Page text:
23 Dec 2015
The UK’s largest online shopping portals, including Amazon and eBay, have come under scrutiny for VAT fraud.
According to an investigation by the Guardian, hundreds of VAT-free sellers imported goods into the UK in anticipation of the Christmas rush, with Amazon dispatching the high-value gifts from its UK warehouses.
Many Chinese sellers are declaring goods shipped to the UK and the EU as low-value packages so they can avoid VAT charges. Last month, sellers on eBay were found to be abusing the system by providing false VAT numbers or using numbers from other businesses.
These overseas retailers can sell high-value items at a reduced price due to fraudulently evading VAT charges. Others are selling products at the same price as UK retailers, allowing them to profit from the missing VAT charges.
Both Amazon and eBay deny any involvement in tax evasion.
HMRC is carrying out an investigation into whether online portals should be liable for VAT fraud committed by the sellers who use their services. The tax authority has established a task force to tackle the case, dedicating 25% of its customs and international trade operational resources.
HMRC is collaborating with the retailers and a meeting has already taken place at a senior level. Meanwhile, Amazon and eBay have released their own statements in reaction to the investigations.
Amazon stated: “Marketplace sellers are independent businesses responsible for complying with their own VAT obligations. We do offer tools and information to assist sellers with their compliance, but we don’t have the authority to review their tax affairs. Naturally, we cooperate with HMRC as we are required to by law.”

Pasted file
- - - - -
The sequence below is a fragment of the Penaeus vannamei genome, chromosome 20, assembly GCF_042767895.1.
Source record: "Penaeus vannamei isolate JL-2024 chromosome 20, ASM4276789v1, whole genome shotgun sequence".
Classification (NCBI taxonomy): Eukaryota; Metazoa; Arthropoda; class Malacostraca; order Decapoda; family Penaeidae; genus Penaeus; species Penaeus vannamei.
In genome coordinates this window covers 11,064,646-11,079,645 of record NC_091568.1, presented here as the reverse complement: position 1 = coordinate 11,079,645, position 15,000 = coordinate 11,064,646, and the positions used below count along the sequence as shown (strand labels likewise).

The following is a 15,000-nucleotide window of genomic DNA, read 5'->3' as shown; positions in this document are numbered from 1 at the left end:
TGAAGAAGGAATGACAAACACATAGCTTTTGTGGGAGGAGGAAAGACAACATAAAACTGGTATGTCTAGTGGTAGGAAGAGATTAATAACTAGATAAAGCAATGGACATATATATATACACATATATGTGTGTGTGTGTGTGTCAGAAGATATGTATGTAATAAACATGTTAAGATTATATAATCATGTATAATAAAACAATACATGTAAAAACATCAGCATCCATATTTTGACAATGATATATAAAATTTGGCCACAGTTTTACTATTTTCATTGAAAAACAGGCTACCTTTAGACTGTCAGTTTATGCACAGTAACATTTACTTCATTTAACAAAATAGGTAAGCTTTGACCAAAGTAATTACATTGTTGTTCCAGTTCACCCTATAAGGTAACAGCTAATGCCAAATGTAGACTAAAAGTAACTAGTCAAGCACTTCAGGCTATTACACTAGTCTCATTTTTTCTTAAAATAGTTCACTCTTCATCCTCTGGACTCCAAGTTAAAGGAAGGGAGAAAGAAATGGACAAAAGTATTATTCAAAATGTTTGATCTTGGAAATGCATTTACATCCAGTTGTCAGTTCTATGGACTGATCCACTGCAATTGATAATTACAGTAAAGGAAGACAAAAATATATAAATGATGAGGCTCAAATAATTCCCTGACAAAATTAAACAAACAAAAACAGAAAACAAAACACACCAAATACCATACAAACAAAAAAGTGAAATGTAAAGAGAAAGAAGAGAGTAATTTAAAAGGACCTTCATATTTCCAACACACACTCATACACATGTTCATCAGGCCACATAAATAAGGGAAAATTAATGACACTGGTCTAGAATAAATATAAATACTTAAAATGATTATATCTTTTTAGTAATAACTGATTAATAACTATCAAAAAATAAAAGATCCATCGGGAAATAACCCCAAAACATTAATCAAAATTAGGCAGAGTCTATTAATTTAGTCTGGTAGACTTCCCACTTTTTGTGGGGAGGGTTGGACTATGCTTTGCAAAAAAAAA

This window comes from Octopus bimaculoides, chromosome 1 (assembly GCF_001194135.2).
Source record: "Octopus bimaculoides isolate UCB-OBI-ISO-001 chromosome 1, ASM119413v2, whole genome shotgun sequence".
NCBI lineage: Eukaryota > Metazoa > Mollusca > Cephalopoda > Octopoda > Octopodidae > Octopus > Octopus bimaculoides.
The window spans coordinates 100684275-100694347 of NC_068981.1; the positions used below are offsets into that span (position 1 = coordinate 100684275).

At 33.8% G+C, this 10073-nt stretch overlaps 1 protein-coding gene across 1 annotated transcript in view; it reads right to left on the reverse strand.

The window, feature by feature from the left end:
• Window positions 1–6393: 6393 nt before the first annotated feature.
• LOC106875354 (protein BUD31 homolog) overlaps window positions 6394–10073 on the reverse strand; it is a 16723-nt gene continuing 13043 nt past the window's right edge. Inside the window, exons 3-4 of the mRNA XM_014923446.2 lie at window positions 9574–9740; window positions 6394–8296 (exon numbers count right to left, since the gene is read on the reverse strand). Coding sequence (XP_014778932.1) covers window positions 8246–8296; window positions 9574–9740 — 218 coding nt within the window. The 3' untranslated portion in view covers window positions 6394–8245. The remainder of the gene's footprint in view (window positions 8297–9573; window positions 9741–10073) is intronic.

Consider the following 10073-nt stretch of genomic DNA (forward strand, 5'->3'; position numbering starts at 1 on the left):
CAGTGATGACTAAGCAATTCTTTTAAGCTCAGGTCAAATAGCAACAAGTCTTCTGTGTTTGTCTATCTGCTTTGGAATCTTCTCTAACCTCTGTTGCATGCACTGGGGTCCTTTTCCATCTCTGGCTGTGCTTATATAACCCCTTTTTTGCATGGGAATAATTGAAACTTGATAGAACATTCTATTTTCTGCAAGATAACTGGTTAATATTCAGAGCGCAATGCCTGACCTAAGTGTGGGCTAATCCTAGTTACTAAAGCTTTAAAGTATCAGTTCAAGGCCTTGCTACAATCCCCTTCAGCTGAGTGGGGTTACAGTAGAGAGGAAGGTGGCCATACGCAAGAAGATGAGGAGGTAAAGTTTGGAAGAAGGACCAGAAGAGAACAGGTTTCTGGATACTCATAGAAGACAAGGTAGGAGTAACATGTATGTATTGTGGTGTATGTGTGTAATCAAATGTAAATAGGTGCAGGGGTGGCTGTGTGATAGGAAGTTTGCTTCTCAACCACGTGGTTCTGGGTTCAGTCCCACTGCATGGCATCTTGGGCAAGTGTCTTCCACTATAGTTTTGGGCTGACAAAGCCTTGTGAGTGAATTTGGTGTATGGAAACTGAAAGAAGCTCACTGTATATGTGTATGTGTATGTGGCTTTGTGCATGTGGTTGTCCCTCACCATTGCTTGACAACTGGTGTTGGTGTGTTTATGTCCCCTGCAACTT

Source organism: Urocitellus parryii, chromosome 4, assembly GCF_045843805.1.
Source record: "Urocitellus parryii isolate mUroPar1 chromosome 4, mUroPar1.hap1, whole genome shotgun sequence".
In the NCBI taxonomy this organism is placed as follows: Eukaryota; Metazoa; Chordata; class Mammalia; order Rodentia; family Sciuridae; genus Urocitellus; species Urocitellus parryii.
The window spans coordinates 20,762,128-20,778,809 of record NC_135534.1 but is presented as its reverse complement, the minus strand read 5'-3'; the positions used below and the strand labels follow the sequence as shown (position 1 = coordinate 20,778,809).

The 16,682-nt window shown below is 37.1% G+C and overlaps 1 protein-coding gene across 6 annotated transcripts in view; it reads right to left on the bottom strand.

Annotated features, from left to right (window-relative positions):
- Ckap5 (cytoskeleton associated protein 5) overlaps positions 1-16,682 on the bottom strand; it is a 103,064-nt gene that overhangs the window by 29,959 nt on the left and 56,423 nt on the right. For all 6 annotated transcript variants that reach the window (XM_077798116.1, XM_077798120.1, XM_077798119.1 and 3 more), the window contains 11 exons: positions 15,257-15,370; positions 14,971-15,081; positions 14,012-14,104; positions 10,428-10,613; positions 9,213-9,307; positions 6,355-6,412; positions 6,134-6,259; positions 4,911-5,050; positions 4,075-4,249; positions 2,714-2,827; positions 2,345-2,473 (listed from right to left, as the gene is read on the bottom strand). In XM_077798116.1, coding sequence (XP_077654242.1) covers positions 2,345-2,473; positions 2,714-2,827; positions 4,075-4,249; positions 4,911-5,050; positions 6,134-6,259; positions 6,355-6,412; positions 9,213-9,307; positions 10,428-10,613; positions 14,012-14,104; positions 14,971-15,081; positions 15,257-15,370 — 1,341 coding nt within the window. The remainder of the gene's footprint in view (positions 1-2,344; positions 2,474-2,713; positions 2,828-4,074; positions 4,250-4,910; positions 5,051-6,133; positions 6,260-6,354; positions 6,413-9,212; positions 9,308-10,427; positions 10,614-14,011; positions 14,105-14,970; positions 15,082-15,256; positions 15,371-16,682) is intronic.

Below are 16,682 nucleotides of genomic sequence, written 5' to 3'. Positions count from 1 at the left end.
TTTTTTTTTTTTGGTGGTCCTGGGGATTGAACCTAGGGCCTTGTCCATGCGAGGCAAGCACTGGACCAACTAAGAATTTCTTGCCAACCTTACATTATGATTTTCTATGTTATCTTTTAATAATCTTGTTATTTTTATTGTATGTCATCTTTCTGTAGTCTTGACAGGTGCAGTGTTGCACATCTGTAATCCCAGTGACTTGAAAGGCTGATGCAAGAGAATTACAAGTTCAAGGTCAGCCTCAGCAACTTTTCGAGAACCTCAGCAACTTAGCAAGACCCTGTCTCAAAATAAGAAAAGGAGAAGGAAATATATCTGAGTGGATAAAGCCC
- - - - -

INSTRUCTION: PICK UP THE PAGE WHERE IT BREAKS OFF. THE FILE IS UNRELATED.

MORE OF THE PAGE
eBay remarked: “We are committed to working with HMRC to ensure our sellers are complying with their legal obligations”.
The revelations are merely the latest chapter in a long running series of crimes involving Value Added Tax, the most damaging of which have been so-called missing trader intra-community (MTIC) or ‘carousel’ frauds, by which high value, low volume goods are cycled between EU member states with different VAT rates. Paperwork is falsified to suggest the goods have been sold, and the difference in VAT reclaimed from the government concerned. In fact, the goods have been transferred to a co-conspirator (the ‘missing trader’) who keeps them for another round on the carousel while the gang pocket the fraudulently obtained VAT rebate.
As the online marketplace becomes more common as a business model, questions will continue to be asked regarding the extent to which firms like Amazon and eBay should bear liability for providing services which provide a platform for unscrupulous sellers who choose to evade tax.
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